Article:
Florida and Puerto Rico Secondary Science Teachers’ Knowledge and Teaching of Climate Change Science

  • Benjamin C. HermanEmail author
  • Allan Feldman
  • Vanessa Vernaza-Hernandez


Misconceptions about climate change science are pervasive among the US public. This study investigated the possibility that these misconceptions may be reflective of science teachers’ knowledge and teaching of climate change science. Florida and Puerto Rico secondary science teachers who claim to teach extensively about climate change were surveyed in regard to their conceptions of climate change science and the climate change-related topics they teach. Results show that many teachers hold naïve views about climate change (e.g. that ozone layer depletion is a primary cause of climate change) and climate change science (e.g. that it must be based on controlled experiments for it to be valid). In addition, teachers in both groups neglect crucial topics such as how evidence for climate change is developed and the social, political, and economic dimensions of climate change. Our results suggest the need for teachers to understand how to teach climate change and the nature of climate change science using authentic contexts that promote effective socioscientific decision-making and climate change mitigation.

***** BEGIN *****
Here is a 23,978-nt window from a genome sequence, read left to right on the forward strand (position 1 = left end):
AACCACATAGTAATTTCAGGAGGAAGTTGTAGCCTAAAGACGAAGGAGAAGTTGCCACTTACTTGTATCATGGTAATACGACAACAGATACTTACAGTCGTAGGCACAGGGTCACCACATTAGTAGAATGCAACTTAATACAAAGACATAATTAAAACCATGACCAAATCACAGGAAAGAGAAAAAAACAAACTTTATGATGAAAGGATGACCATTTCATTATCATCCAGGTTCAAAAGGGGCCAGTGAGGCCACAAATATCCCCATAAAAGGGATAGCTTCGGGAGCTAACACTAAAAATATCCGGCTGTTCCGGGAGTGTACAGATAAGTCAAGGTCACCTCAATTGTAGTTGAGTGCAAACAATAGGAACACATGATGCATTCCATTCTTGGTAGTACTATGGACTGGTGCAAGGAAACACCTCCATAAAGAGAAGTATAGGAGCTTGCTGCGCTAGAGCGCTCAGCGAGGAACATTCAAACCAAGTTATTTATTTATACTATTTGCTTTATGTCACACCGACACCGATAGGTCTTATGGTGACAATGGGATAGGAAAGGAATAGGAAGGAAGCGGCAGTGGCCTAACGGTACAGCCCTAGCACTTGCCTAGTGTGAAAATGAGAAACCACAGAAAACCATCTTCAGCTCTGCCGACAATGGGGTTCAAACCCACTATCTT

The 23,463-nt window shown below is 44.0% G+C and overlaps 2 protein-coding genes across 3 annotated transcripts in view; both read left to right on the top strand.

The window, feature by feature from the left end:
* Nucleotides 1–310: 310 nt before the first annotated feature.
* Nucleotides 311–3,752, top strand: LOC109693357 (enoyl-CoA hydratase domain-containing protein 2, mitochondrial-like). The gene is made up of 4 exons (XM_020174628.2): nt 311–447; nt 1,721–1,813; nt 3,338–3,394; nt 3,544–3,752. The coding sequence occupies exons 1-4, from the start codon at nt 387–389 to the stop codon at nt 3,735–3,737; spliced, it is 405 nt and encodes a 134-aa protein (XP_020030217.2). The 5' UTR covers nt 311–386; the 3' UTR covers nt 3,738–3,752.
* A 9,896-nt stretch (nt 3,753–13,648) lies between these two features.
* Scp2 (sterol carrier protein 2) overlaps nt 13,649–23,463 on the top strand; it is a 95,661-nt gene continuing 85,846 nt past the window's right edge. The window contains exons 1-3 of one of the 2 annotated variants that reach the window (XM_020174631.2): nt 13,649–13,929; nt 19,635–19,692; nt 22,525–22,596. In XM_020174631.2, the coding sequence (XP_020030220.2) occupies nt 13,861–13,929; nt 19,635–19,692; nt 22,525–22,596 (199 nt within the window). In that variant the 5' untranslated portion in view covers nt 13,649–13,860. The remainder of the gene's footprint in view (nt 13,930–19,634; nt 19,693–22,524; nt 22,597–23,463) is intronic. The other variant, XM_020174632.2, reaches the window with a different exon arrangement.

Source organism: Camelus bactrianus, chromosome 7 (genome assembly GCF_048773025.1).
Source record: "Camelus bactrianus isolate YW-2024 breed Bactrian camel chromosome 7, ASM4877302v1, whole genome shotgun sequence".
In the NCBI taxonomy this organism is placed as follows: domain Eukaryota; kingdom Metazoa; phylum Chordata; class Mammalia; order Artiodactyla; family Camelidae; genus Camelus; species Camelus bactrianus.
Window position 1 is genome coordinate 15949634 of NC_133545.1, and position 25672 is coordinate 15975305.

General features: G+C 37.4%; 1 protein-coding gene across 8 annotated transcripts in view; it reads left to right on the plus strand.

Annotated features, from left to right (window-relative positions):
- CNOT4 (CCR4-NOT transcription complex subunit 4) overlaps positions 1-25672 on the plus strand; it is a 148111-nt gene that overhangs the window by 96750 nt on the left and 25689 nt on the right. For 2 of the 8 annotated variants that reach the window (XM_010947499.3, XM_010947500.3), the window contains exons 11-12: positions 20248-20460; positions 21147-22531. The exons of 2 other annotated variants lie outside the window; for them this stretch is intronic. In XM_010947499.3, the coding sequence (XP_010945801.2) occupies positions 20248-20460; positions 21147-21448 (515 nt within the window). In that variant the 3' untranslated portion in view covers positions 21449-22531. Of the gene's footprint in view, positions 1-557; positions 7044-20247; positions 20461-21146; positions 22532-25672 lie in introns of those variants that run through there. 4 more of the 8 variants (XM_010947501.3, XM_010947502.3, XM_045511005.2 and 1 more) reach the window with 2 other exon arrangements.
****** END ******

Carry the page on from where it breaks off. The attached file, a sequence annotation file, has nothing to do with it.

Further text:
Climate change education Nature of science Secondary school science Science teacher education 



Contract grant sponsor: U.S. National Science Foundation funded CCEP-I: (NSF 10-542) Coastal Areas Climate Change Education (CACCE) Partnership Award (1043323).

Supplementary material

10763_2015_9706_MOESM1_ESM.docx (27 kb)
ESM 1 (DOCX 26 kb)


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Copyright information

© Ministry of Science and Technology, Taiwan 2015

Authors and Affiliations

  • Benjamin C. Herman
    • 1
    Email author
  • Allan Feldman
    • 2
  • Vanessa Vernaza-Hernandez
    • 2
  1. 1.College of EducationUniversity of MissouriColumbiaUSA
  2. 2.University of South FloridaTampaUSA

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